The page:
States also see a clear need for on-bill financing programs. As part of major legislation expanding and extending energy efficiency programs in 2016, the Michigan legislature allowed for financing terms of up to 15 years, paving the way for the rollout of on-bill financing programs. To date, however, only the city of Holland’s municipal utility has launched a program. It rolled out the program as one strategy to achieve its long-term energy plan. The state convened a series of workshops in 2018 to discuss scaling on-bill financing, using Holland as a key example. In addition, Hawaii just announced a major on-bill program intended to expand the accessibility of clean energy investments for residents, small businesses, and nonprofit organizations .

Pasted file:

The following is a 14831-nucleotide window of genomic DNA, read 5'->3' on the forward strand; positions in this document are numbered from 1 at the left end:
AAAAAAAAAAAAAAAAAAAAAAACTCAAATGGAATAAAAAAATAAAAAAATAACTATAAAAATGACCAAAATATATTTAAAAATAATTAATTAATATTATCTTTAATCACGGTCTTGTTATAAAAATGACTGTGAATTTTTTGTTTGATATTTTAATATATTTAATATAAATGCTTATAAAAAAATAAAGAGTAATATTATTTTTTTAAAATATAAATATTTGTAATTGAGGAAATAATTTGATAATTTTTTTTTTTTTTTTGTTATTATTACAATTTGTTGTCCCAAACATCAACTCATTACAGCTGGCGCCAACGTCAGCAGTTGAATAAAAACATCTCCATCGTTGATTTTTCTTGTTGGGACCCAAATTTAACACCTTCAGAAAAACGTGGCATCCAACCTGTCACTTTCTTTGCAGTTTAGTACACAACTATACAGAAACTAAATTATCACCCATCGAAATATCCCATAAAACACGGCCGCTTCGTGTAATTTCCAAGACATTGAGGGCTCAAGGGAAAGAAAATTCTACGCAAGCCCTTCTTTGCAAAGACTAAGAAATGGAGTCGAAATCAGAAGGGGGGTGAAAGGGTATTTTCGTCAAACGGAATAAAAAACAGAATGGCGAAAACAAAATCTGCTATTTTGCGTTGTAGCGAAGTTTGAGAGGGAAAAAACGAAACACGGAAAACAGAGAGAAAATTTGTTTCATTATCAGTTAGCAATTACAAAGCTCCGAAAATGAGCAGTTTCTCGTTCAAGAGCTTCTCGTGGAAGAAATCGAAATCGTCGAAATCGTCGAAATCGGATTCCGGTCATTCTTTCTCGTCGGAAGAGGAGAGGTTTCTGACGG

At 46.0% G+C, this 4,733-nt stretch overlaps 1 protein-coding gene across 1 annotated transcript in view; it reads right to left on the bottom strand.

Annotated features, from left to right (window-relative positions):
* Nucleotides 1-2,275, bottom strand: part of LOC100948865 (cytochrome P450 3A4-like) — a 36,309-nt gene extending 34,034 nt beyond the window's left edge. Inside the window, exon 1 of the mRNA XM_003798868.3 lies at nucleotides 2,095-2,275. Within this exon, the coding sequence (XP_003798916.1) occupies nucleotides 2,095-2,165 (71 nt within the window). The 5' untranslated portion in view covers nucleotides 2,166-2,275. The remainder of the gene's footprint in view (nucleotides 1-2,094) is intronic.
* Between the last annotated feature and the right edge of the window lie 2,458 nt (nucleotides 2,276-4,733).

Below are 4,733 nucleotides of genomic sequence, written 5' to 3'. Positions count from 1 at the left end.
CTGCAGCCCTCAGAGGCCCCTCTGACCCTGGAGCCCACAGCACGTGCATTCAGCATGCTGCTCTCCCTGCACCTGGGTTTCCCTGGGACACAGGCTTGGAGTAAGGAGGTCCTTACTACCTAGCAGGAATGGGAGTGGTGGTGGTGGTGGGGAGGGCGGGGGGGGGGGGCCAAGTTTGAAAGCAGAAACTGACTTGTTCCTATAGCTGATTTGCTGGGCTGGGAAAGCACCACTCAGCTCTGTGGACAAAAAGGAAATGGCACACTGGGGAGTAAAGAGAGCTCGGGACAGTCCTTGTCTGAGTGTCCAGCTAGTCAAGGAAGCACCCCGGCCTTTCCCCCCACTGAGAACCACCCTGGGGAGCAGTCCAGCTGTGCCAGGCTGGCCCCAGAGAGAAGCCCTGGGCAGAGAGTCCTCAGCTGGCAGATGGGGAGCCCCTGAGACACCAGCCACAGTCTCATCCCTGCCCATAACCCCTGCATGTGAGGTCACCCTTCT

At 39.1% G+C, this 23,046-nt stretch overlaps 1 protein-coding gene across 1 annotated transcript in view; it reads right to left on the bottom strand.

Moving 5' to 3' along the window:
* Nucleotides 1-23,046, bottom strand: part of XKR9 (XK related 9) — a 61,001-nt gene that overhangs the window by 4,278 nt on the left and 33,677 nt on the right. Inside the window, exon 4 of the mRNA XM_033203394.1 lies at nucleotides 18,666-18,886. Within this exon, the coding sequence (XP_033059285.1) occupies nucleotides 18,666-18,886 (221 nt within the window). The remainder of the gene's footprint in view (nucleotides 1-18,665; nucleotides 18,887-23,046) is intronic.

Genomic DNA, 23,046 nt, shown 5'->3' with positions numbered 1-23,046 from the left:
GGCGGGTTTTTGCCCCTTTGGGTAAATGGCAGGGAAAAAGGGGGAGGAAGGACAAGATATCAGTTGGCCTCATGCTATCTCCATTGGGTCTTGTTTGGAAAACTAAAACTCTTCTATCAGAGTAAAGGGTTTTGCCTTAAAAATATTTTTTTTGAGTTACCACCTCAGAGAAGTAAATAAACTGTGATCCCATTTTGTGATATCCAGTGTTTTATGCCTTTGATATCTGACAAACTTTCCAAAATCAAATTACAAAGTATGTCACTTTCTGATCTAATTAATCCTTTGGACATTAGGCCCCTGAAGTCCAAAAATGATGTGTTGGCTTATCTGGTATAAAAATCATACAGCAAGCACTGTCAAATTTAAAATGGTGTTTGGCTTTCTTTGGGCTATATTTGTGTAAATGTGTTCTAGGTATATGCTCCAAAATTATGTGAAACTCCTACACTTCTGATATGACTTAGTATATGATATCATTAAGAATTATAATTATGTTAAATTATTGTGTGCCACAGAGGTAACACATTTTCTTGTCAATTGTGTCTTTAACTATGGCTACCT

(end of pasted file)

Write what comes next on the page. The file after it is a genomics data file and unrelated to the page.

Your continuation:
Other cities have also embraced on-bill financing to expand the reach of energy efficiency programs to all residents. In 2018, Fort Collins, Colorado, won a $1 million grant from the Bloomberg Philanthropies Mayors Challenge to develop an on-bill financing program targeted at the city’s renters. The EPIC program helps rental and owner-occupied property owners invest in energy-and water-efficiency improvements through a streamlined assessment-to-upgrade process. The program offers low-interest financing for up to 20 years. Fort Collins emphasized accessibility in the program design, requiring no money down, structuring loans to cover up to 100% of project costs, and developing a simple application open to both single-family homes and multifamily properties. The city is now partnering with the Colorado Energy office to develop an EPIC toolkit for other cities that want to adopt the model.